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Do Russian Arbitration Courts Endorse Aggressive Tax Planning?

Boris Bruk
Of Counsel

In 2012 Russian arbitration courts ruled on several cases that may be considered landmarks in the fight against allegedly abusive tax schemes.

The Eastern Value Partners Limited case (Decision of the Moscow Arbitration Court No.A40-60755/1220-388 of 29 August 2012, upheld by the Decision of the 9th Circuit Arbitration Court of Appeals No.09????-33421.2012-AK) dealt with a common cross border debt financing structure where a Cyprus company was interposed between a lender (another Cyprus company carrying out activities in Russian through a permanent establishment) and an ultimate lender (a BVI company). The parties did everything that enabled the tax authorities to win the case: the repayment of the loan was made directly to the BVI company; the Cyprus intermediary was set up shortly before the transaction, the extension of the loan from the BVI company to the Cyprus intermediary and from the Cyprus intermediary to the borrower occurred within the same day. Yet, the arguments of the tax authorities (which rested heavily on the concept of beneficial ownership known to Russian double tax treaties and widely utilized in other jurisdictions) were rejected in court.

In another case earlier last year, the tax authorities attempted to apply the unjustified tax benefit doctrine, a general anti-avoidance concept developed by the Supreme Arbitration Court, to a cross border transaction (See Decision of the Federal Urals District Arbitration Court No.?¤09-3637/11 of 17 May 2012). The case concerned a trademark buy-and-license back structure, not uncommon for Russian businesses. A Russian individual owning a valuable trademark transferred this trademark offshore (to a BVI company) through a series of transactions. Then the trademark was licensed to Russian operating companies through a Cyprus intermediary. The tax authorities challenged the deductibility of the royalties paid by one of the Russian companies to the Cyprus sub-licensor for the use of the trademark. The arguments of the tax authorities included, inter alia, reference to the lack of business purpose in obtaining a trademark license from the Cyprus company. The tax authorities argued that the Russian company could have obtained the license directly from the Russian individual (the original owner of the trademark) and that transfer of the trademark from the individual to his affiliated BVI company was a simulation aimed at repatriating profits from Russia to overseas, thus eroding the Russian profit tax base. The courts upheld the position of the taxpayer. The Russian tax base erosion argument was rejected by the courts on the grounds that beneficial tax treatment of royalties is provided under Russian domestic tax law (deductibility of royalties for the licensee) and under the applicable tax treaty ratified by the Russian Federation (zero withholding tax rate), so the use of these benefits cannot be considered illegal.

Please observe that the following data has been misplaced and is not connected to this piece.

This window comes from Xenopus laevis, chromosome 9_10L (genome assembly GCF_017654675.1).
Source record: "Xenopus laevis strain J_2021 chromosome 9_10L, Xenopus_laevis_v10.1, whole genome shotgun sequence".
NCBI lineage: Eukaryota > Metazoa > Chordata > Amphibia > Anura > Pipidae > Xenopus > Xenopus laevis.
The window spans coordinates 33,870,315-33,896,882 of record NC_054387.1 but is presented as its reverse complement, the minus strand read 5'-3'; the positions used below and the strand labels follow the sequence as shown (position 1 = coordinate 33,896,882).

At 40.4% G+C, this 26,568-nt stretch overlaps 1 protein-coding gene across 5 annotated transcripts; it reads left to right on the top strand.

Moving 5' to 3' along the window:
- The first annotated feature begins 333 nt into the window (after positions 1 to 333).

Apart from the recently developed jurisprudence on the application of the Russian thin capitalization rules, the above cases were probably the first two serious attempts by the Russian tax authorities to apply anti-abuse provisions in the international context. Surprisingly, the Russian general anti-abuse doctrine (the unjustified tax benefit concept), which is so widely used domestically, has never been seriously invoked to challenge cross border transactions. The beneficial ownership concept which is incorporated into the vast majority of Russian tax treaties has also been considered dormant. The times when the taxpayers could ignore these anti-abuse provisions when making their international tax planning seem to have come to an end.

No one should be misled by the fact that the tax authorities lost the two cases. The development of the thin capitalization jurisprudence (rather taxpayer friendly initially, but just the opposite afterwards) shows that the tax authorities can be relatively tenacious in pursuing their position. They also tend to become more and more sophisticated in compiling their arguments and finding documentary support for their position. The judges are also shaping the balance between legitimate tax saving activities of the taxpayers and abusive tax planning practices, so current court practice should not be viewed as a perennial indulgence for one’s aggressive use of tax benefits and loopholes in tax law.

The professional tax community as well as Russian and multinational businesses should as a consequence expect to face international anti-abuse cases more and more often in the future, with the outcomes of such cases to be most likely less favorable than now.

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